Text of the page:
Published in Natural Awakenings Atlanta for the column Walking Each Other Home, May 2023
Have you ever had a connection with someone that you will never forget, then in an instant they are gone forever? It has happened to me a few times. Sometimes it lasts for a moment and sometimes only a few months. All of them made me wish for more time with that person.
The first time that I can remember it happening was on a subway in Atlanta. A man sat on the train across from me. We happened to look at each other and our eyes locked. We both stared at the other, not understanding the connection or what to say. Intuitively I felt I had known him in some former life as a dear friend or lover. I cannot explain it any other way. It was like what they call “love at first sight”. Yet I was only fourteen and he was perhaps twice my age. I knew that it was not an impulse I could act on and I could feel that he knew it too. All we could do was hold our stare and try to remember some timeless connection. Then the train came to a stop and he was gone. It was such a vivid interaction that I have never forgotten it.
A similar connection happened to me in Morocco. I had just boarded a banana boat heading back across the river, when I saw a girl on another boat that was just docking. She had the most striking eyes and we looked at each other, unable to look away. She was with her family and they must have noticed our connection too because they smiled back at me and began gesturing toward me. Neither of us spoke the others language but we both knew what the other was thinking, that we were old friends, somehow connected. As my boat drifted away, there was nothing I could say. We both smiled and the moment was gone.
Sometimes it can happen as a result of some trauma. On one visit to Guatemala, I was in a small boat crossing Lake Atitlan when it was suddenly rocked by severe waves appearing out of nowhere. Everyone on the boat was frightened as we thought we would capsize. Sitting beside me was a Mayan woman about my age and she instinctively grabbed my hand for comfort. We held onto one other as if we were each other’s savior, both of us practically in tears. I felt such a closeness, as if we had known each other all of our lives and were afraid we may not live to see each other another moment. We held each other that way until our boat reached the dock. And then, not knowing how to speak the others’ language, we both laughed and hugged goodbye.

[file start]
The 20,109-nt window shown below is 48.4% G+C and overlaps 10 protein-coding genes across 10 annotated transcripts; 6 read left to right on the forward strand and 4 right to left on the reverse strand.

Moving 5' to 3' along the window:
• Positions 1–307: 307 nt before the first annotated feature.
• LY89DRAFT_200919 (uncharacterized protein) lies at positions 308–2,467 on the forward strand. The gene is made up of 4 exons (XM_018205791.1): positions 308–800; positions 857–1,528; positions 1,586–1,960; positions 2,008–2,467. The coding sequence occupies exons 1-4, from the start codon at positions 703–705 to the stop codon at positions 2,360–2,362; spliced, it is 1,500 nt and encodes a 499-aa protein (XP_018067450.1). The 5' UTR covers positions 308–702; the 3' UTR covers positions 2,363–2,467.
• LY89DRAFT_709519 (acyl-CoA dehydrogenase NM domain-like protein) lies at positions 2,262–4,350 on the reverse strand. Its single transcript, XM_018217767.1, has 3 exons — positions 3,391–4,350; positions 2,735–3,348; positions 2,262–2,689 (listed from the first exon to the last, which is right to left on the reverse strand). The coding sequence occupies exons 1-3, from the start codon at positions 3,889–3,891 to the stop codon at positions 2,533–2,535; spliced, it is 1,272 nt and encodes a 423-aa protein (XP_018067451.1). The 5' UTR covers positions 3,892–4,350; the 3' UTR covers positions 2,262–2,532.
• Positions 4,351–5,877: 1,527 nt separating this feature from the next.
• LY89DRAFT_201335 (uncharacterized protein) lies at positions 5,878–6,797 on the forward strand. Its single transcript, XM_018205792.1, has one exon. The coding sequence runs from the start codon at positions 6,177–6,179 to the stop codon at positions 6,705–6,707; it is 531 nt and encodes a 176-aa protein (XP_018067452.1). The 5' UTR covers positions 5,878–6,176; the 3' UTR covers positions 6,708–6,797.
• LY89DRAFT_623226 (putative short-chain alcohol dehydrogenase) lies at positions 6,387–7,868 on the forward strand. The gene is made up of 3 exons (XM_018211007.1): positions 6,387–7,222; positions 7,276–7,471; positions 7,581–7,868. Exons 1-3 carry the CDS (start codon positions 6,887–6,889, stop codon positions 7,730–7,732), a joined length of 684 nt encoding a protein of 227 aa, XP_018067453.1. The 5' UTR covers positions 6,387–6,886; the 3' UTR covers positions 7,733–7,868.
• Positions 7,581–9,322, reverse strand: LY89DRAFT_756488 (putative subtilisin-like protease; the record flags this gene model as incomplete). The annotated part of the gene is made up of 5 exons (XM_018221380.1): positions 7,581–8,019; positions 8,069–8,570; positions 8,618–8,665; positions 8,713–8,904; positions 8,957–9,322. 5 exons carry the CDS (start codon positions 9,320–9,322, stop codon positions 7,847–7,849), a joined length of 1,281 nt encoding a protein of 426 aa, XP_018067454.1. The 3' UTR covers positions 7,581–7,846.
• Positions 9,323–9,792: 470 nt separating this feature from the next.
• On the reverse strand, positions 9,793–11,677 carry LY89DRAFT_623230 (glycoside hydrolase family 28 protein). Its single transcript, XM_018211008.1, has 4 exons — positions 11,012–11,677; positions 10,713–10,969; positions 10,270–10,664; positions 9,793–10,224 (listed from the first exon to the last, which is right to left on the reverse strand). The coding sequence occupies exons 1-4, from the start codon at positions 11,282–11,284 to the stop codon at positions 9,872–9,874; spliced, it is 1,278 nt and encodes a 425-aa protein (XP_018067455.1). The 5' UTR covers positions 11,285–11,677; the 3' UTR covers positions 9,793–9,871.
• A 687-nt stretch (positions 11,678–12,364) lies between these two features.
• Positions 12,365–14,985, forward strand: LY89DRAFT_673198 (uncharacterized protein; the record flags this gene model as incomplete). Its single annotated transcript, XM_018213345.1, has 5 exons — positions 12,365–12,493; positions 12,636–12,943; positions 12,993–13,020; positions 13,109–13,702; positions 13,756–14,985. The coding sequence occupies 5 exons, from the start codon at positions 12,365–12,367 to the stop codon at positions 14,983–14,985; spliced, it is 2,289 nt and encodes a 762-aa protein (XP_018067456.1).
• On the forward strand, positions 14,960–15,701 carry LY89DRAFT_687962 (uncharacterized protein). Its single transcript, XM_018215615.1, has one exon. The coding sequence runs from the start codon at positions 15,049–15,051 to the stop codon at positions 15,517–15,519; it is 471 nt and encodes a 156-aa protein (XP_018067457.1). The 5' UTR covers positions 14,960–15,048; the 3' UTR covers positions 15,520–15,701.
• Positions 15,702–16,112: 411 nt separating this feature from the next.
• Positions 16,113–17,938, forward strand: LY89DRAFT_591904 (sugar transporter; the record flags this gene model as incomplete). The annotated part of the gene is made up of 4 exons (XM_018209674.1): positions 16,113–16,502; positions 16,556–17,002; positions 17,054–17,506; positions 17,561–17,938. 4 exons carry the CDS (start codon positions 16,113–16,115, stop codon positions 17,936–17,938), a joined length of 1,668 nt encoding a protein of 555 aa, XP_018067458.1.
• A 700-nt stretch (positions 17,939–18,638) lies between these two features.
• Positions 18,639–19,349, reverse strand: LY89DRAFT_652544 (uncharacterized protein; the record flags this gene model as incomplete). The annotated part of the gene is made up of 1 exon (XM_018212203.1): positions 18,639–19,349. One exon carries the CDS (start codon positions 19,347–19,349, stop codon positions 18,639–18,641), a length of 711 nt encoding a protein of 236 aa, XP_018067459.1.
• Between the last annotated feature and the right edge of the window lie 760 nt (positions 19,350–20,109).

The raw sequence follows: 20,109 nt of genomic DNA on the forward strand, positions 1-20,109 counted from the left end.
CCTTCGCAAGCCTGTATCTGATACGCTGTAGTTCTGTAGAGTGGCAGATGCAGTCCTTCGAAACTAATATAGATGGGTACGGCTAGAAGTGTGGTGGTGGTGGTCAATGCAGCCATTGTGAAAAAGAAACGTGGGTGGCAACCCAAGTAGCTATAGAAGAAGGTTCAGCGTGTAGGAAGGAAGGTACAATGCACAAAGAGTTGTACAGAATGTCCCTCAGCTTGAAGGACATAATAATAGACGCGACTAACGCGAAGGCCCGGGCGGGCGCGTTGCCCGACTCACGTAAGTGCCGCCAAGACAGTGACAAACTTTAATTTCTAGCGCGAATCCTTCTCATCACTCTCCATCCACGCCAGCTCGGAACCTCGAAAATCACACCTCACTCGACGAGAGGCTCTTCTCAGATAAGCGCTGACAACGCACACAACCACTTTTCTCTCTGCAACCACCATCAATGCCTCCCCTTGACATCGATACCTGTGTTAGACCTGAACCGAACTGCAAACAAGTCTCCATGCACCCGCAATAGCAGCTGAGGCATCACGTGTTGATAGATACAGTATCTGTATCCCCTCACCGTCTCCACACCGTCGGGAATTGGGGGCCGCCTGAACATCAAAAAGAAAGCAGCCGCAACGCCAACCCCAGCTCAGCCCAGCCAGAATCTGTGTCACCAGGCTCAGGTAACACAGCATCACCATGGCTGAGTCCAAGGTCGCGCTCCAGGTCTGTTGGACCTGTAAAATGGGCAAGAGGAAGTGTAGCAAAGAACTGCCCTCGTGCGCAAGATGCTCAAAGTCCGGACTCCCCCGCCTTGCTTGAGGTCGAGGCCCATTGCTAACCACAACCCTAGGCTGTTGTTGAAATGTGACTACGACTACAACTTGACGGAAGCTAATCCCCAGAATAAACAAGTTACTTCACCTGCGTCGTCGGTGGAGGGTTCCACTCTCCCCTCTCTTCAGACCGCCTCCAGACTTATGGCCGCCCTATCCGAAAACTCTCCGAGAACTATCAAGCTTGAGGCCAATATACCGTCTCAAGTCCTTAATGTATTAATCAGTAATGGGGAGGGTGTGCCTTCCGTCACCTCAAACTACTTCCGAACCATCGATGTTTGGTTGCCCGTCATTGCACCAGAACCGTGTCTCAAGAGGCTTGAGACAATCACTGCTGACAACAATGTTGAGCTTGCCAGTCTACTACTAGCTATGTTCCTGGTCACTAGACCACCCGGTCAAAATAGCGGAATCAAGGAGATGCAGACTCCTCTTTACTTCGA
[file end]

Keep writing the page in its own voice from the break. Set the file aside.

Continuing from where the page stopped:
The last time it happened there was actually time to become friends with this kindred spirit. I had only met Mar in Ecuador right before Covid hit. We were both volunteering at a zoo and became instant close friends. After our volunteer time we stayed connected on Whatsapp. It was a very hard time for Mar because her elder aunt and uncle had died early of Covid in Ecuador and she could not be there to help them. She had already been going through a difficult time in her career and had gotten depressed. I did what I could to be supportive but I could not be with her in person since she lived in Berlin. I tried to keep in touch with her but the pandemic was taxing on me and sadly I did not reach out frequently enough. Then one day she vanished from WhatsApp. I had no other way to reach her. It was an unexpected loss in a time where I had lost so much already.
I keep this picture of us near to remember this sweet soul named Mar and our special friendship. I understand now that it is so important to hold those golden connections close when they come into my life again. The next time it happens I am not going to let a language barrier stop me from reaching out. I never want to miss the opportunity of having such a rare and deep spiritual connection with someone again.